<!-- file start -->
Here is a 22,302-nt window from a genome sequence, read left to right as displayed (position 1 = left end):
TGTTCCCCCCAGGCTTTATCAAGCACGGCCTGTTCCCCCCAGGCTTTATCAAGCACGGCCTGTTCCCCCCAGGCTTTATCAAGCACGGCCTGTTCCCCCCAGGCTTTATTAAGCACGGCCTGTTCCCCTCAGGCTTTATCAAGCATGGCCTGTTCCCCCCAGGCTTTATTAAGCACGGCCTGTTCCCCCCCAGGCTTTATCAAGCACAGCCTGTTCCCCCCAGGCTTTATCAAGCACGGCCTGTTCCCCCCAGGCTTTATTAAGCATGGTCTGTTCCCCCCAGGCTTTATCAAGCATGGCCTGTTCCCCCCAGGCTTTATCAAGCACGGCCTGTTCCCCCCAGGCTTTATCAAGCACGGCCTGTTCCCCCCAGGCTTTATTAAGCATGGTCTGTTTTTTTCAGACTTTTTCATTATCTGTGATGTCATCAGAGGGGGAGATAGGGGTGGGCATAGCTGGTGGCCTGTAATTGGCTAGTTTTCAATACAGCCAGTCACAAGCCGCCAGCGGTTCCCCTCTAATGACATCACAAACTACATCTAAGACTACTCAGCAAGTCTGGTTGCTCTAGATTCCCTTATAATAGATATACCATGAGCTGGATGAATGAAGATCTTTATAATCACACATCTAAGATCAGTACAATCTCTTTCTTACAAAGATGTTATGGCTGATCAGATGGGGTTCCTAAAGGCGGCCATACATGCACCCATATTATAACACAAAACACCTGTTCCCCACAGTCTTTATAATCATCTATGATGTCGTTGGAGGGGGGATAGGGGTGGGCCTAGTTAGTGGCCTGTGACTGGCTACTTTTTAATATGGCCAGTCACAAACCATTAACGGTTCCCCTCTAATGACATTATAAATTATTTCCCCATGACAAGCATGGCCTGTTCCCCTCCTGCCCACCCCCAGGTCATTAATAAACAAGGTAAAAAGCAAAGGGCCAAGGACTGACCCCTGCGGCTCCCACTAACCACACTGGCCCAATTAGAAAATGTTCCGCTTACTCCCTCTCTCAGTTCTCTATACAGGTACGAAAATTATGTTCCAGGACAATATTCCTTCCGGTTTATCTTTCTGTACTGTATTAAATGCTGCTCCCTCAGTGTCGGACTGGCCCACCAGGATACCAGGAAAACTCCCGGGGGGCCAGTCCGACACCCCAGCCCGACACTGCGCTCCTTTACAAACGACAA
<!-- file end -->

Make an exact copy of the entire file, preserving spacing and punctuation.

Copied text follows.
Here is a 22,302-nt window from a genome sequence, read left to right as displayed (position 1 = left end):
TGTTCCCCCCAGGCTTTATCAAGCACGGCCTGTTCCCCCCAGGCTTTATCAAGCACGGCCTGTTCCCCCCAGGCTTTATCAAGCACGGCCTGTTCCCCCCAGGCTTTATTAAGCACGGCCTGTTCCCCTCAGGCTTTATCAAGCATGGCCTGTTCCCCCCAGGCTTTATTAAGCACGGCCTGTTCCCCCCCAGGCTTTATCAAGCACAGCCTGTTCCCCCCAGGCTTTATCAAGCACGGCCTGTTCCCCCCAGGCTTTATTAAGCATGGTCTGTTCCCCCCAGGCTTTATCAAGCATGGCCTGTTCCCCCCAGGCTTTATCAAGCACGGCCTGTTCCCCCCAGGCTTTATCAAGCACGGCCTGTTCCCCCCAGGCTTTATTAAGCATGGTCTGTTTTTTTCAGACTTTTTCATTATCTGTGATGTCATCAGAGGGGGAGATAGGGGTGGGCATAGCTGGTGGCCTGTAATTGGCTAGTTTTCAATACAGCCAGTCACAAGCCGCCAGCGGTTCCCCTCTAATGACATCACAAACTACATCTAAGACTACTCAGCAAGTCTGGTTGCTCTAGATTCCCTTATAATAGATATACCATGAGCTGGATGAATGAAGATCTTTATAATCACACATCTAAGATCAGTACAATCTCTTTCTTACAAAGATGTTATGGCTGATCAGATGGGGTTCCTAAAGGCGGCCATACATGCACCCATATTATAACACAAAACACCTGTTCCCCACAGTCTTTATAATCATCTATGATGTCGTTGGAGGGGGGATAGGGGTGGGCCTAGTTAGTGGCCTGTGACTGGCTACTTTTTAATATGGCCAGTCACAAACCATTAACGGTTCCCCTCTAATGACATTATAAATTATTTCCCCATGACAAGCATGGCCTGTTCCCCTCCTGCCCACCCCCAGGTCATTAATAAACAAGGTAAAAAGCAAAGGGCCAAGGACTGACCCCTGCGGCTCCCACTAACCACACTGGCCCAATTAGAAAATGTTCCGCTTACTCCCTCTCTCAGTTCTCTATACAGGTACGAAAATTATGTTCCAGGACAATATTCCTTCCGGTTTATCTTTCTGTACTGTATTAAATGCTGCTCCCTCAGTGTCGGACTGGCCCACCAGGATACCAGGAAAACTCCCGGGGGGCCAGTCCGACACCCCAGCCCGACACTGCGCTCCTTTACAAACGACAA